On this location the rails of the Duits Lijntje are no longer present. But the former signal man’s house is still there. Watchpost 22 was built near the crossing with the busy road from Veghel to Uden which then led via the Nieuwe Veldenweg. Over the years countless passengers travelled by rail here. That wasn’t always voluntary.
During World War II several inhabitants of Mariaheide saw a train full of prisoners passing by. One resident of the Achterhei (near here) describes: ‘We had to wait for the train. When it passed I saw the cattle carriages, chock-full with people. I can still see the fear on those faces. It impressed me a lot then.’
This train carried prisoners from Camp Vught. In September 1944 the concentration camp was evacuated in great haste by the occupants now that the allied troops were advancing. The mostly political prisoners were transported to Germany. On 5 September 1944 two thousand men were transported to Sachsenhausen via the Duits Lijntje.
One of the prisoners who was locked up in that particular train for days was Andries Mauer. He talked about it after the war. How they squeezed in 80 people in one animal carriage. The yelling, kicking and beating. The lack of fresh air, food and drinks and means to relief yourself. The shots that sounded in the other carriages. The unbearable temperature. The fainting fellow prisoners. After the war another survivor wrote about the hope that the transport would be sabotaged. “With lots of fits and starts we got on our way and each time we stood still again we thought the resistance had blown up the railway track, but unfortunately that didn’t happen.”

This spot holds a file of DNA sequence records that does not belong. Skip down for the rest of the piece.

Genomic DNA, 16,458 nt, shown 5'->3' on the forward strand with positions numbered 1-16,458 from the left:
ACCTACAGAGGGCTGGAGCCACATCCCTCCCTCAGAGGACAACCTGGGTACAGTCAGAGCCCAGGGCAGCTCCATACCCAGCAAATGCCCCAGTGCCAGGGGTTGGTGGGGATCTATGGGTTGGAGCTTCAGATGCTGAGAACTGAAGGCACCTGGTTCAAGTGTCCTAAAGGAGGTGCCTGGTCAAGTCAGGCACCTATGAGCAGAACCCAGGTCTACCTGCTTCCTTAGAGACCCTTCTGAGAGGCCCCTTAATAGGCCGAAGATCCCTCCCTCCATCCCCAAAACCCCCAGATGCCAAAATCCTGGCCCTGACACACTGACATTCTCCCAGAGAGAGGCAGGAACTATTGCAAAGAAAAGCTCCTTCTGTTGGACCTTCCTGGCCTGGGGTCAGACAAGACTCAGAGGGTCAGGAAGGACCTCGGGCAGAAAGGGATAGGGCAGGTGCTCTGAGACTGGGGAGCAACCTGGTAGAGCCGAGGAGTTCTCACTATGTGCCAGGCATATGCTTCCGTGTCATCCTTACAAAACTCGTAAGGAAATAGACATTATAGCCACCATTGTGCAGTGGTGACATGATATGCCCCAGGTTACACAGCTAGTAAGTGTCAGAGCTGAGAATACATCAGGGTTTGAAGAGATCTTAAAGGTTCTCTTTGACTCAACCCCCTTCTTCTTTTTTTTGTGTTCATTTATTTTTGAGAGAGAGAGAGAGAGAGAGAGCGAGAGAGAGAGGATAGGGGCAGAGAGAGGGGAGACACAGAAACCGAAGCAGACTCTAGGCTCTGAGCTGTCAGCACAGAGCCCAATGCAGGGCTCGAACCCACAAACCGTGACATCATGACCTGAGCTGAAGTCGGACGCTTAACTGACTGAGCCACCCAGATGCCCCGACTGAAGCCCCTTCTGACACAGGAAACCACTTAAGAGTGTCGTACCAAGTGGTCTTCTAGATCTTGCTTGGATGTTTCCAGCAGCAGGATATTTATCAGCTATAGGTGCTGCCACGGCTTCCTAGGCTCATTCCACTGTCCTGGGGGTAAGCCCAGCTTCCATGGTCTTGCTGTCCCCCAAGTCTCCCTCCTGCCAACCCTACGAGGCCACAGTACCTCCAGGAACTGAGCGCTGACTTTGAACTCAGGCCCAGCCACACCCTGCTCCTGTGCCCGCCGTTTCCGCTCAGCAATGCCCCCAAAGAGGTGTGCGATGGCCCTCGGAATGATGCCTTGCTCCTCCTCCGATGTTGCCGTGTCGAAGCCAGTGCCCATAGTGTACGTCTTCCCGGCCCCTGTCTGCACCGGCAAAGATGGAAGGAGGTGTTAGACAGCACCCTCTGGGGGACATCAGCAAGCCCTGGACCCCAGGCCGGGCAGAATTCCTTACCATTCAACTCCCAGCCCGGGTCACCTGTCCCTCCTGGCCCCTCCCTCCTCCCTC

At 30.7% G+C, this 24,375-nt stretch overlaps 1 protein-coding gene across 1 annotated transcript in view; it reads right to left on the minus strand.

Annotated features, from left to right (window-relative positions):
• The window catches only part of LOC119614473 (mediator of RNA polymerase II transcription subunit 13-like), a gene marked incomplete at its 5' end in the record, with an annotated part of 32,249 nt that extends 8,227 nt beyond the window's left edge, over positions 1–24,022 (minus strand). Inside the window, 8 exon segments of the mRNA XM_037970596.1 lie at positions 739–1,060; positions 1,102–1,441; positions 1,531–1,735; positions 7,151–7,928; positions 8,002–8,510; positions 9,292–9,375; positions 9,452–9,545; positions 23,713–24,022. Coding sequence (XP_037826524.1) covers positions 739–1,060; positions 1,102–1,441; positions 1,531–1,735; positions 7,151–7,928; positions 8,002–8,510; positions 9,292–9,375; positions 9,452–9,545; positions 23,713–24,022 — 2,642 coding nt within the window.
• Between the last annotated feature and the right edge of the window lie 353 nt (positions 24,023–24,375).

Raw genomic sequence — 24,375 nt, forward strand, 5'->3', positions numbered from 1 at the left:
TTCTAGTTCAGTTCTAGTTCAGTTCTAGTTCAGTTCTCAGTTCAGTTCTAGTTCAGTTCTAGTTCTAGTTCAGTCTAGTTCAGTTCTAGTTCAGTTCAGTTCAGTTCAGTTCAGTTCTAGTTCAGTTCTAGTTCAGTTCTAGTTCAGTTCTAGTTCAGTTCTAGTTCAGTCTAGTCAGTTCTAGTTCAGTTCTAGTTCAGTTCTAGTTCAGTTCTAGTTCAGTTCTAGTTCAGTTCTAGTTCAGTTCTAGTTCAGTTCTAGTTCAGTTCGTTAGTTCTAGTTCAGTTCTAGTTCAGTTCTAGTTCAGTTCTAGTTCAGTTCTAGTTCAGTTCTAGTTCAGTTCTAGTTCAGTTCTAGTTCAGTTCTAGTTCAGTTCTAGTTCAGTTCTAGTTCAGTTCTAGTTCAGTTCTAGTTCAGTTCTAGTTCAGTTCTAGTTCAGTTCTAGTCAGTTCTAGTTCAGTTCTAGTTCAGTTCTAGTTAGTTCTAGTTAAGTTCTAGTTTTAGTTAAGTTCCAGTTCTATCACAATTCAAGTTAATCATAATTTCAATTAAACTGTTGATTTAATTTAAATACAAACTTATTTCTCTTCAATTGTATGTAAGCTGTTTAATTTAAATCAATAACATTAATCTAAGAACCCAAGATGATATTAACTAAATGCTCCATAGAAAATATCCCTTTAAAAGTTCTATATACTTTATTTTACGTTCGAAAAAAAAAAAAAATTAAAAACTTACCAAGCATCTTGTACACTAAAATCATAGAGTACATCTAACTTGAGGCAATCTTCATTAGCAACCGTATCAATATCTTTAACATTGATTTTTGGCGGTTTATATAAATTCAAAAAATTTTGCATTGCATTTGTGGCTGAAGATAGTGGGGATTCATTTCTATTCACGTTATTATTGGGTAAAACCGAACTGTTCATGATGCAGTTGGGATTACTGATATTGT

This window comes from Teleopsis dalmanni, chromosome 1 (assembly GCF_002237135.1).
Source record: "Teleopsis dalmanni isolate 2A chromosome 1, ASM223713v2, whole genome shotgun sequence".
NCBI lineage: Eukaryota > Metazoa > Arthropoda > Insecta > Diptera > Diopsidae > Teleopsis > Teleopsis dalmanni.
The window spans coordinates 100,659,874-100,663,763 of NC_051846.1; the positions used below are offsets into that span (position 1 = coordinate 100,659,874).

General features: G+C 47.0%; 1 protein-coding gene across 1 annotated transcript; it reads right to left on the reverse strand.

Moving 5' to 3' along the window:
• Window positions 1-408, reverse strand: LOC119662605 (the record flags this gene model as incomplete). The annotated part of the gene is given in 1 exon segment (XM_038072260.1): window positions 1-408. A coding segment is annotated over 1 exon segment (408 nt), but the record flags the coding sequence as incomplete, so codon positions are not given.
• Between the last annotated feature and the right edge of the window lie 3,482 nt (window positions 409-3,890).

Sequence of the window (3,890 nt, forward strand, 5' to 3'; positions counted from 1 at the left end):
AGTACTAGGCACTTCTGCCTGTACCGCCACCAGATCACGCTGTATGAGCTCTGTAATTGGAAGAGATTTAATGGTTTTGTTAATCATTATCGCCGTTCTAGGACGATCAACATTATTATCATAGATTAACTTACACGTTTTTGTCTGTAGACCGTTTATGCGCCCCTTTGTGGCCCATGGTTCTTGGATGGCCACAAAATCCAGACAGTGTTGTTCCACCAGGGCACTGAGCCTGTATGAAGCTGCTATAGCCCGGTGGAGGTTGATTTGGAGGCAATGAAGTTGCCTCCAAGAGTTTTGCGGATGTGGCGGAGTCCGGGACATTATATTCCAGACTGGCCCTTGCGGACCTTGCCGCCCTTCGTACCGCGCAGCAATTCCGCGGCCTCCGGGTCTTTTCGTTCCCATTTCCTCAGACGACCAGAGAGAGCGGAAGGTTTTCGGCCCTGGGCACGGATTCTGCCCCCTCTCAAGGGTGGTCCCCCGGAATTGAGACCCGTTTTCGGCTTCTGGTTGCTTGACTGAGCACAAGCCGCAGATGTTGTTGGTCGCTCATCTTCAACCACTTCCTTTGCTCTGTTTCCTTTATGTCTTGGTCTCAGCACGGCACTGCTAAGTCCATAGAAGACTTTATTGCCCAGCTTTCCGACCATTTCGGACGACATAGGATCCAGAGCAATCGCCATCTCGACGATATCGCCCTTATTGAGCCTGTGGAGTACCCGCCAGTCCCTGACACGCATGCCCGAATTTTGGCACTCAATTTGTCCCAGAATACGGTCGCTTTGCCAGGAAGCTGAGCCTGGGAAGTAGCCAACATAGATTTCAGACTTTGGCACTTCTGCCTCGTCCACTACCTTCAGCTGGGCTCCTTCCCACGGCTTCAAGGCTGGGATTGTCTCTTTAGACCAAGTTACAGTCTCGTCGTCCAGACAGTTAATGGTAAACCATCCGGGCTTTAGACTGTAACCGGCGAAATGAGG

The resistance had indeed planned a rescue operation. Near Mariaheide the prisoners were to be freed from the train and taken to a safe place from there. However, the operation had to be cancelled. The transport was too big. There were 2000 prisoners on board instead of the expected 500. Despite the attempts to sabotage the railway, the transport could reach Germany. A lot of the men on board the train didn’t survive the war.
(Book: "Klein in een Wereldoorlog - Mariaheide 75 jaar bevrijd")